Note: The IR800, IR1101, and IR1800 series devices provide similar Network functionality for QoS, Network QoS Rules, and Port Forwarding rules. IR1800 routers also provides a section for Static Route configuration for local routes.
Configuring the Network section enables you to choose the way in which network traffic is routed between nodes (devices). It enables you to configure what interfaces and what type of traffic is routed to those interfaces (IP Addresses). The IR1800 allows you to define up to eight port forwarding rules and six static routes.
Quality of Service (QoS) and Network QoS Rules
QoS Traffic Types
The QoS function is disabled by default. That means that all types of network traffic between applications are treated the same. Enabling the QoS function allows the IR1800 device to prioritize network traffic to fit your needs. When you enable QoS you can select the optimum bandwidth that suites the type of traffic in your network and the size (how many devices) of the network for a data packet to reach the destination network.
Following is a list of traffic types:
Broadcast TV (such as Live events, Video surveillance)
Non-interactive data applications
Multimedia Collaboration applications
Video-On-Demand (VoD) streaming video
Network control Plane traffic
Network operations (such as Administration and management (customer) traffic)
High-Definition (HD) interactive video applications
Signaling traffic that supports IP voice and video telephony
Interactive data applications
Voice Over Internet Protocol (VoIP) telephony traffic
Port Forwarding Rules
Port forwarding rules check the header of each inbound data packet and either block or forward each packet to the specified devices on your local network. For the eCVD IR1800, you can create up to eight rules. Each rule consists of the following:
Description: A short phrase to describe the rule.
Protocol: TCP preferred for targeting application-specific data for more reliability for video streaming or UDP preferred for video playback or DNS lookups and better for speed and efficiency, for example media streaming, VoIP, and online gaming.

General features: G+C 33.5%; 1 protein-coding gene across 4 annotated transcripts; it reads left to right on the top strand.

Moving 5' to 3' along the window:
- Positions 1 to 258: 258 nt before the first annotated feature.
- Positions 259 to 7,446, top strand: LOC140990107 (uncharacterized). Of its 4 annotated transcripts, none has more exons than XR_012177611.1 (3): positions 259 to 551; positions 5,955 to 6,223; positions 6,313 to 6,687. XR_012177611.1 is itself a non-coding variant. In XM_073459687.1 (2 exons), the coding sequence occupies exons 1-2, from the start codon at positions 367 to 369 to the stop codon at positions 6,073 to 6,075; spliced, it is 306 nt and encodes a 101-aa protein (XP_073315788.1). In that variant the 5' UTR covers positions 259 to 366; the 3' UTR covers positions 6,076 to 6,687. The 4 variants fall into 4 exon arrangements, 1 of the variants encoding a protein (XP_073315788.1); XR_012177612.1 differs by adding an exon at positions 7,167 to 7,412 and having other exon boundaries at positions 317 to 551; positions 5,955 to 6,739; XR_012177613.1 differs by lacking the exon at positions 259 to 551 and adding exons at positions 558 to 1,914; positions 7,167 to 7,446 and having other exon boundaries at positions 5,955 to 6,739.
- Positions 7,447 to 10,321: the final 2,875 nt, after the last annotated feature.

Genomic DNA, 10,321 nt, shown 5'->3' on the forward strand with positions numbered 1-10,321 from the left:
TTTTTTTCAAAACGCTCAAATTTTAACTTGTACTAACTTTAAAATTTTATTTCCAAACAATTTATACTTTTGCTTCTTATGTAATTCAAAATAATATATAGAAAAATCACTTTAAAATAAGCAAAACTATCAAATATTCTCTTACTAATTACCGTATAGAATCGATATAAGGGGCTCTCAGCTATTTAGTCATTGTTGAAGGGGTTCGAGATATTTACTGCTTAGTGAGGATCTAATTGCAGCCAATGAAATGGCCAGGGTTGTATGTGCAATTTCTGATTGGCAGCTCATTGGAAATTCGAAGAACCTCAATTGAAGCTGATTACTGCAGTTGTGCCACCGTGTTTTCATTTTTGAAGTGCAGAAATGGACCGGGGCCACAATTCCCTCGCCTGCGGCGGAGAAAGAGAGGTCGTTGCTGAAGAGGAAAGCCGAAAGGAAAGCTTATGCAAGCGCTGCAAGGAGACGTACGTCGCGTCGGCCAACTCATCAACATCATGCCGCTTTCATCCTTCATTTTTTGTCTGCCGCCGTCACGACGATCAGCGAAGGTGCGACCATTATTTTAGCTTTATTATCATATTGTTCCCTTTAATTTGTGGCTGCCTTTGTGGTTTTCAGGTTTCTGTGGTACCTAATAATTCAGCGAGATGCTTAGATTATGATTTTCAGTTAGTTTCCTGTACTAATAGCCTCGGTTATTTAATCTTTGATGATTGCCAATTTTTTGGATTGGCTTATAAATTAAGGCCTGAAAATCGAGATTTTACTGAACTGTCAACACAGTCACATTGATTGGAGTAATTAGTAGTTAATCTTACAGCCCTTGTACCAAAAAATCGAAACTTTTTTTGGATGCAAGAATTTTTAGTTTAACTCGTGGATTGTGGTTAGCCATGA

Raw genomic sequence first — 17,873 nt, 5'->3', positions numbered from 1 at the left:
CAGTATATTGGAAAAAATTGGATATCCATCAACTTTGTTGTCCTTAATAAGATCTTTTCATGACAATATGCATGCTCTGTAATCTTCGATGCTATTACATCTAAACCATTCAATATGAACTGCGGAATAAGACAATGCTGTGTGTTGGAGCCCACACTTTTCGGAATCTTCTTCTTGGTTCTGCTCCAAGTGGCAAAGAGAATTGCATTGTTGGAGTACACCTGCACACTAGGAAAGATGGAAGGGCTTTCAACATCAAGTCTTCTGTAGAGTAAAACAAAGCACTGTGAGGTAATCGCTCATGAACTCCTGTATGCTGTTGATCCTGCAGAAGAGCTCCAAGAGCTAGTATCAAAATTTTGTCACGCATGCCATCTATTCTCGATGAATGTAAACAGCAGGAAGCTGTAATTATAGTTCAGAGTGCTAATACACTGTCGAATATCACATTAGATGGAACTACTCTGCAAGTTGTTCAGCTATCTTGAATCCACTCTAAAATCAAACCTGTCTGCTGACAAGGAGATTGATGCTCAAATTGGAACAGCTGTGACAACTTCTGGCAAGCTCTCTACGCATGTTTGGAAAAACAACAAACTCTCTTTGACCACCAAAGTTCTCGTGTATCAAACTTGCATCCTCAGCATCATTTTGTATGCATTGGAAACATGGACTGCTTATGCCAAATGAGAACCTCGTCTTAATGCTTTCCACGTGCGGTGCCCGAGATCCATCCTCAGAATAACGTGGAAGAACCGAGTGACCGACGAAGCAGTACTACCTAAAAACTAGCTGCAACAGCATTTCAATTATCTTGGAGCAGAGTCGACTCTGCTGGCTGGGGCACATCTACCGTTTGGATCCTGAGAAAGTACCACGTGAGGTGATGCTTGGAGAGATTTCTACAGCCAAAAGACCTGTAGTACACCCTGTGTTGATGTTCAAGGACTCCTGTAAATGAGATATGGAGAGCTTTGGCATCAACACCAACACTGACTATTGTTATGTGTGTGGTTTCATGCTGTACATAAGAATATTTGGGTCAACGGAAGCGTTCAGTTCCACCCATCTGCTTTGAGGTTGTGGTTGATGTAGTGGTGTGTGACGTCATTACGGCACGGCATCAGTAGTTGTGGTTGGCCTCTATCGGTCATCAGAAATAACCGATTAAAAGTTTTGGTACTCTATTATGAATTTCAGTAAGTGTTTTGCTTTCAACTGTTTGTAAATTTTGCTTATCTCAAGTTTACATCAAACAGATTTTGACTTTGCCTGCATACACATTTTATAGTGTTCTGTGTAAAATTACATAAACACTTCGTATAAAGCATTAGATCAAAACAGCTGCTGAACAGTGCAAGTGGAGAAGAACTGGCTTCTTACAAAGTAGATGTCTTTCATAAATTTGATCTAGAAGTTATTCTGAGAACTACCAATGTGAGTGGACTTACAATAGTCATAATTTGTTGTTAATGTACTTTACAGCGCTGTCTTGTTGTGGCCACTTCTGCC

Private IP: A specific IP address for a port.
Local Port: A specific port number (for example, 80 for HTTP) associated with an IP address within the local network. The range is 1-65535.
Public Port: A public port number associated with an IP address that is outside the local network. The range is 1-65535.
Note: The public port is the port seen from the WAN side. The private port is the port being used to reach the destination network (they are usually the same).
Static routes provide fixed routing paths for a data packet to reach the destination network. They are manually configured on the device. Static routes are local to the device unless they are redistributed by a routing protocol. The IR1800 allows the creation of up to six static routes. It uses the following parameters:
Destination Network: A specific network destination IP address.
Destination Network Netmask: A set IP address that starts with 225 (for example 255.255.0.0 for 32-bit and 255.255.255.0 for 24-bit networks) to identify the network ID portion of the IP address.
Destination Interface: The interface used. For example: Cellular 1 or Cellular 2 for modems, ethernet, VPN or Wi-Fi Uplink for SIM cards.
To configure your network:
(Optional) If you need to control your devices, then Enable QoS (Quality of Service).
Note: If the QoS is Disabled, go to Step 3, Port Forwarding and Step 4, Static Routes.)
When QoS is enabled, set up the Network QoS:
a. (Required) Select the Traffic Type (per device).
b. (Required) Select the QoS Priority per device (High, Medium, or Low).
c. (Optional) Click to add more network QoS rules.
When QoS is enabled, configure the Port Forwarding:
a. Enter a Description of the device.
b. Select a Protocol (UDP or TCP).
c. Enter a Private IP Address.
d. Select a Local Port (range: 1-65535).
e. Select a Public Port (range: 1-65535).
f. (Optional) Click to add more port forwarding rules.
Note: A maximum of six rules can be created.
(Required) Configure the Static Routes:
a. Enter the IP Address of the Destination Network.
b. Enter the Destination Network Netmask.
c. Select the Destination Interface.
d. (Optional) Click to add more static routes.
Note: A maximum of eight routes is created.
Click Save. A success notice opens in the bottom right.